Does Your Lack Of Internal Controls Leave You Vulnerable To Occupational Fraud?
There are a lot of business owners and managers out there who are content to “trust” that everything is on the up-and-up in their back-office when, in fact, fraudulent activity is taking place right under their noses. Unfortunately, no matter how much you may like, respect, and trust a person, there is no denying that, in the end: Trust Is Not An Internal Control. Failing to put the proper checks and balances in place, opens you up to occupational fraud. What are you doing to protect your business, nonprofit, or government entity? And, what are you doing to monitor the strength of your existing internal controls?
Read Also: When The Suspect Works For You
What Are Internal Controls?
Internal controls are methods organizations utilize to ensure protection from fraudulent activity while making sure processes run smoothly. They also help others throughout the organization know that certain procedures are being followed. The primary purpose of your organization’s internal controls is to help to safeguard assets against possible fraud and corruption.
Internal controls have shown to be an excellent preventative measure against fraudulent acts. Organizations that have an internal controls strategy in place are statistically less likely to be victims of fraud, which is demonstrated below.
Internal Fraud By The Numbers
According to the Association of Certified Fraud Examiners’ (ACFE) 2020 Report To The Nations on Occupational Fraud and Abuse, internal control weaknesses were responsible for nearly one-third of all frauds committed. However, with anti-fraud controls in place, lower fraud losses and quicker detection were reported. Additionally, according to the report, certain fraud risks, such as billing fraud, and fraud associated with payroll, and check and payment tampering, were more likely to occur in small businesses.
Other interesting statistics from the ACFE’s 2020 Report include:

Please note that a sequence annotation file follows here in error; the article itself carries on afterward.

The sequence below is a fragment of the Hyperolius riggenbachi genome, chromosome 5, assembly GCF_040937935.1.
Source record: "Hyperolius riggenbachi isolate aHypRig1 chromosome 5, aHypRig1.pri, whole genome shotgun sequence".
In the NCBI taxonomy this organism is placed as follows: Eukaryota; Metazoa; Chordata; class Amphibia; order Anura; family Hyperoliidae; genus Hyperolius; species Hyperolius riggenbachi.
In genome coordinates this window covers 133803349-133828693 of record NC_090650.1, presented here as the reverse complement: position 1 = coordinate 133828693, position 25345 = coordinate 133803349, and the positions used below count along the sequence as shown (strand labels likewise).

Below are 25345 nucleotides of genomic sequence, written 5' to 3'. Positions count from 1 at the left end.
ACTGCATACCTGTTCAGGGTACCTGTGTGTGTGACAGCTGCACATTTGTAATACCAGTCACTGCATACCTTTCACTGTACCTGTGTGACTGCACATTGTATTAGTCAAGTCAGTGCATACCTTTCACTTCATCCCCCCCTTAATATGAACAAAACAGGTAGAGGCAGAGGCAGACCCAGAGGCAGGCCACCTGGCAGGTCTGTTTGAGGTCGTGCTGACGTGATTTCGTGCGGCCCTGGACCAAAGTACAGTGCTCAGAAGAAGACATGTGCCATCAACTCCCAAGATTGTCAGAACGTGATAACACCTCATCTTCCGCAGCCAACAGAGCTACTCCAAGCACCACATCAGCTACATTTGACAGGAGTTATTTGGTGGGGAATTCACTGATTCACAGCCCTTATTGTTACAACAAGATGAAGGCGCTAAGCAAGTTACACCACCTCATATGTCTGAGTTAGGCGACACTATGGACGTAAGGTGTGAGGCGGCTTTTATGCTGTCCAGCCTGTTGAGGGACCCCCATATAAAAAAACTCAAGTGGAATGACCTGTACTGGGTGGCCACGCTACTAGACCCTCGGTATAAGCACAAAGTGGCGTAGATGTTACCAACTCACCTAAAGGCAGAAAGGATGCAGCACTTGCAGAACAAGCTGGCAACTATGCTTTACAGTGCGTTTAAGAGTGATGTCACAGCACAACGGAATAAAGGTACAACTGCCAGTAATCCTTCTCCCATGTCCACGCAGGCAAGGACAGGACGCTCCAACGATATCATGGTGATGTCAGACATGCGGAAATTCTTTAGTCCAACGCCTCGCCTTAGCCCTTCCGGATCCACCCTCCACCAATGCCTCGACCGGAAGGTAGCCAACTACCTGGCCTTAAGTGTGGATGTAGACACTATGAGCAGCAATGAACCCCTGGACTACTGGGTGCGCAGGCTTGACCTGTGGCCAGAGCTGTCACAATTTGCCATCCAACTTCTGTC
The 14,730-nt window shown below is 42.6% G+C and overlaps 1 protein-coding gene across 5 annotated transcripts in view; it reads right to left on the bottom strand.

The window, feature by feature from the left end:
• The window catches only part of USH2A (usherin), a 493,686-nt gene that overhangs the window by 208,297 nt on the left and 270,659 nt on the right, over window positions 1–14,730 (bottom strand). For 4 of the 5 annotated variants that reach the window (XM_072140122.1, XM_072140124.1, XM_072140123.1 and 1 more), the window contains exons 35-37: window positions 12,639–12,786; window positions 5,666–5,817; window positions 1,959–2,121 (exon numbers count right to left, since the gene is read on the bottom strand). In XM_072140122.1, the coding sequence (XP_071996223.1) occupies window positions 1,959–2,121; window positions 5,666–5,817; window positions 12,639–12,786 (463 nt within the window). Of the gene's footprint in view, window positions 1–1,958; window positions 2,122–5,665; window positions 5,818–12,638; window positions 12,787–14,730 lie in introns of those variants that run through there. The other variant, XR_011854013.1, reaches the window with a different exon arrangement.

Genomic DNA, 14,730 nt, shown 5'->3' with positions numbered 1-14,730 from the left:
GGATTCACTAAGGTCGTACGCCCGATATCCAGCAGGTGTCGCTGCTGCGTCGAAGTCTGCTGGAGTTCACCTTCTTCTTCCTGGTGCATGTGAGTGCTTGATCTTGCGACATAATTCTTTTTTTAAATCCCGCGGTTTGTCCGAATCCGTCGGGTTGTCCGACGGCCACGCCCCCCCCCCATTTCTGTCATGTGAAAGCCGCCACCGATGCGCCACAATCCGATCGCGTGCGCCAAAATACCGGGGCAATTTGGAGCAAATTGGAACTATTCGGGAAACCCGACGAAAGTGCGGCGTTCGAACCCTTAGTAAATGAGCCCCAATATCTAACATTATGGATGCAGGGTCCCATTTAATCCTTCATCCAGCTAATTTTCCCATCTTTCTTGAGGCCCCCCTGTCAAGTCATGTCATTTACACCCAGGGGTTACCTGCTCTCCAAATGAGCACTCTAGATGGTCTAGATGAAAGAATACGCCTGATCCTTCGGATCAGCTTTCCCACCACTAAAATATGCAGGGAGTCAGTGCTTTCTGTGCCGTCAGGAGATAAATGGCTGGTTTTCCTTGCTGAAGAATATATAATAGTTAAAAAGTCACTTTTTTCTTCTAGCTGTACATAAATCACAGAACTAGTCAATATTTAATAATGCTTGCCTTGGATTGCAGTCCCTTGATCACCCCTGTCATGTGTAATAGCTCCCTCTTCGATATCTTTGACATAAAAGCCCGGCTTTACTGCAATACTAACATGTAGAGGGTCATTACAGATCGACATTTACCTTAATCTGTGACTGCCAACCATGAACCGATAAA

- The four primary weaknesses that contributed to occupational fraud include:
- An overarching lack of internal controls (32%)
- Overriding of existing internal controls (18%)
- Lack of management reviews (18%)
- Poor tone at the top (10%).
- Fraud is more likely to occur in small companies due to a lack of internal controls (43%). In large companies, fraud is more likely to result from overriding existing internal controls (20%). Moreover, manager-level employees are more likely than those in other areas of the organization to override existing controls.
- More than half of all occupational frauds reported by employers came from the following four departments:
- Operations (15%)
- Accounting (14%)
- Executive/upper management (12%)
- Sales (11%).
- The average fraud scheme will go on undetected for about 14 months. The longer a fraud goes on, the greater the financial loss to the company.
Good news! There are ways to detect fraud. They include:
- Tips are the most effective way to detect fraud in organizations (43%). Employees blow the whistle 50% of the time.
- The addition of a fraud reporting hotline continues to be one of the best controls an organization can have in place.
- Organizations with hotlines detected fraud more quickly than those without hotlines (12 months vs. 18 months).
- The median losses were nearly doubled at organizations without hotlines. ($198K vs. $100K).
- Most fraudsters (85%) displayed at least one behavioral red flag. Half of all cases exhibited multiple red flags. The most common behavioral red flags are:
- Living beyond their means (42%)
- The report states “fraudster living beyond his or her means is the most common red flag by a sizable margin. This has ranked as the #1 red flag in every study since 2008.”
- Financial difficulty (26%)
- Unusually close association with vendor/customer (19%)
- Control issues, unwillingness to share duties (15%)
- Irritability, suspiciousness, or defensiveness (13%)
- “Wheeler-dealer” attitude (13%)
- Divorce/family problems (12%)